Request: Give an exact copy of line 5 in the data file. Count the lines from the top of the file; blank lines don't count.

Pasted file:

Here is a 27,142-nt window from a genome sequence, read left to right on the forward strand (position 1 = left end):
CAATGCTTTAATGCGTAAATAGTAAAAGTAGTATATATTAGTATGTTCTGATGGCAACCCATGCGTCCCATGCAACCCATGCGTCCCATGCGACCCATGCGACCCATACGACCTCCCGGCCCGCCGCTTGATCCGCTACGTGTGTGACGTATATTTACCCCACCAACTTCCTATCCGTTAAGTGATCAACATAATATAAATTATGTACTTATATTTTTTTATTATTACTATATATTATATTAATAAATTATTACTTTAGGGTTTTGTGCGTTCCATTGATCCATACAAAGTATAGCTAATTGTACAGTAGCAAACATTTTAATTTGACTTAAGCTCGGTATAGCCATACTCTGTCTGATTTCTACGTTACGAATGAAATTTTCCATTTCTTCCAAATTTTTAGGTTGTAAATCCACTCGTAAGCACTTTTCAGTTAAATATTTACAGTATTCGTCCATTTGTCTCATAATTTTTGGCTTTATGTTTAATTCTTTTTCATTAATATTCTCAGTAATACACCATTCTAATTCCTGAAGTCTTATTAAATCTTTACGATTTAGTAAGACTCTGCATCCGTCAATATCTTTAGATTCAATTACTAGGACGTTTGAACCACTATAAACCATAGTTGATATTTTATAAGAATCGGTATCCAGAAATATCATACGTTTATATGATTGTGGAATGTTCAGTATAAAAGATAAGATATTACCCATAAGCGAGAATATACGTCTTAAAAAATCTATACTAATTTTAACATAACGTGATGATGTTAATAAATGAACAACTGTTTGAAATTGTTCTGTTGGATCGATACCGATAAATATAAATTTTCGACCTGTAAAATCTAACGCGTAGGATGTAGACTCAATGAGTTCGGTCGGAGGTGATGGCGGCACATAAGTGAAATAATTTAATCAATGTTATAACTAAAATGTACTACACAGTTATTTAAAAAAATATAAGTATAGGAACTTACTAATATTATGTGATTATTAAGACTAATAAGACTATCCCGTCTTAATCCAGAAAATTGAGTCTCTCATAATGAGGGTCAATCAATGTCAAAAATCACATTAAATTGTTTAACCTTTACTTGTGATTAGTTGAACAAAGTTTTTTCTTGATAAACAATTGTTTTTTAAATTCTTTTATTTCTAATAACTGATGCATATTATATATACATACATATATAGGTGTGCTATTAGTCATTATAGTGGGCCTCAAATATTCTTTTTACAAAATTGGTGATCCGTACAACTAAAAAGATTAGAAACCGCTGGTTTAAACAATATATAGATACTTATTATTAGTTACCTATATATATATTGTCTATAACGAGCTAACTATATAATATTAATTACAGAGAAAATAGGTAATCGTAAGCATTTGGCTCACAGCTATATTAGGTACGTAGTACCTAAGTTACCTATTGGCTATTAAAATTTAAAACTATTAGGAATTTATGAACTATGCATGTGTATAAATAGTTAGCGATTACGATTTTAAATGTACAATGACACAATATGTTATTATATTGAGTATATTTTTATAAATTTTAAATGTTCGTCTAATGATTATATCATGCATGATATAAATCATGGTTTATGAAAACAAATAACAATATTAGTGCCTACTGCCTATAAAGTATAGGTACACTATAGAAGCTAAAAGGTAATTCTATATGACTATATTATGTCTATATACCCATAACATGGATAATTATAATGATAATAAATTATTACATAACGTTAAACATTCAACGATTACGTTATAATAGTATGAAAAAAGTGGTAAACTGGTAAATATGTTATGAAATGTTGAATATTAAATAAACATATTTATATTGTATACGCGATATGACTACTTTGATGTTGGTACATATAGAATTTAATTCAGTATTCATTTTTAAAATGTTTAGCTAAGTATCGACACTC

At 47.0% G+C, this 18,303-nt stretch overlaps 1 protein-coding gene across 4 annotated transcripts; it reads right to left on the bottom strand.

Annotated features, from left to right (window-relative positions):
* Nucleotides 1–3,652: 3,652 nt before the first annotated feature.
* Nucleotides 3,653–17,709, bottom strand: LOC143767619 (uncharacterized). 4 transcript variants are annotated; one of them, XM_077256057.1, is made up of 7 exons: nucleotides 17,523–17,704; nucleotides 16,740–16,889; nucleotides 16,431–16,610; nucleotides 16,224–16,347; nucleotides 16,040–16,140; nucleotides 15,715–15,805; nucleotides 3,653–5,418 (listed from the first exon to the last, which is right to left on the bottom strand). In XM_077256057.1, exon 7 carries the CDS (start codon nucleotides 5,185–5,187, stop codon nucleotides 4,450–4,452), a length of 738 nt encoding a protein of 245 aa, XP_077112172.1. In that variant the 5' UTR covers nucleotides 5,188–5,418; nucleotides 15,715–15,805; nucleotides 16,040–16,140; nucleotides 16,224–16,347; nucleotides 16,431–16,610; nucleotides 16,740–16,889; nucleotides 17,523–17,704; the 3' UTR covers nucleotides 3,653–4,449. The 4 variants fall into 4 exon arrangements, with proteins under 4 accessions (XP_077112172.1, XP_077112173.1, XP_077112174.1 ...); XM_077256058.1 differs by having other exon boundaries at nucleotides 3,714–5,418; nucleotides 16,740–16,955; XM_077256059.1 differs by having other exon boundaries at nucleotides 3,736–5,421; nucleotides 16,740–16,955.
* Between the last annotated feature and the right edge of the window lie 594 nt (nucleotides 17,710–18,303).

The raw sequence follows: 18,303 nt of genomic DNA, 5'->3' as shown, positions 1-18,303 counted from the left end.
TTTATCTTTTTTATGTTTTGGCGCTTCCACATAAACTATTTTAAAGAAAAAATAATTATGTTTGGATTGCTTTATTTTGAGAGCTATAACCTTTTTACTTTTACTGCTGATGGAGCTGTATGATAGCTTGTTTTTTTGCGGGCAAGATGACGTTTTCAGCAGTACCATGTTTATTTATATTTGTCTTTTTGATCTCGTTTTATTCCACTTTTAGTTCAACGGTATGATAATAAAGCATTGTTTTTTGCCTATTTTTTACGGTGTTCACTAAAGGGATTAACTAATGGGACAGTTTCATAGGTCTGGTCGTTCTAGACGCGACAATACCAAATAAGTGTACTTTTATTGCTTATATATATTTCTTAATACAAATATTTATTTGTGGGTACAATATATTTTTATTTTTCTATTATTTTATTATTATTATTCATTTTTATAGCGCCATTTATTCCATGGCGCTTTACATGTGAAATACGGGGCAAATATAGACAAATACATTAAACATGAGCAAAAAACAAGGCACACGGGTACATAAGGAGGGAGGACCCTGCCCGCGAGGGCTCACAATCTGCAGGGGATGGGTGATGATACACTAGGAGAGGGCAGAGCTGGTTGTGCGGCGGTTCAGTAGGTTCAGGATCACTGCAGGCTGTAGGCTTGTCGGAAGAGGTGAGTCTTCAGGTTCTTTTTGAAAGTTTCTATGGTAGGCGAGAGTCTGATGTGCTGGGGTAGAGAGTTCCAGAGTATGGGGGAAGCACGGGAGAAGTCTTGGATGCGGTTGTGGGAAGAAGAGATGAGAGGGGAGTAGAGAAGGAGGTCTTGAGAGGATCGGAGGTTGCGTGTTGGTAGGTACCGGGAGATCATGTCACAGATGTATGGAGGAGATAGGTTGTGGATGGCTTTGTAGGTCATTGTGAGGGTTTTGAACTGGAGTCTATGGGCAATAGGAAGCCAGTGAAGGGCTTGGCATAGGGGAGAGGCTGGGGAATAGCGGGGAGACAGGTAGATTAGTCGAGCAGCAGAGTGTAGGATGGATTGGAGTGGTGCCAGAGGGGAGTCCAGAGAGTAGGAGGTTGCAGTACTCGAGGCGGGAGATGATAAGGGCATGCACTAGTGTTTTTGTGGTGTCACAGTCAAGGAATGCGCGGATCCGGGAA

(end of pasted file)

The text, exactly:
* Nucleotides 1–3,652: 3,652 nt before the first annotated feature.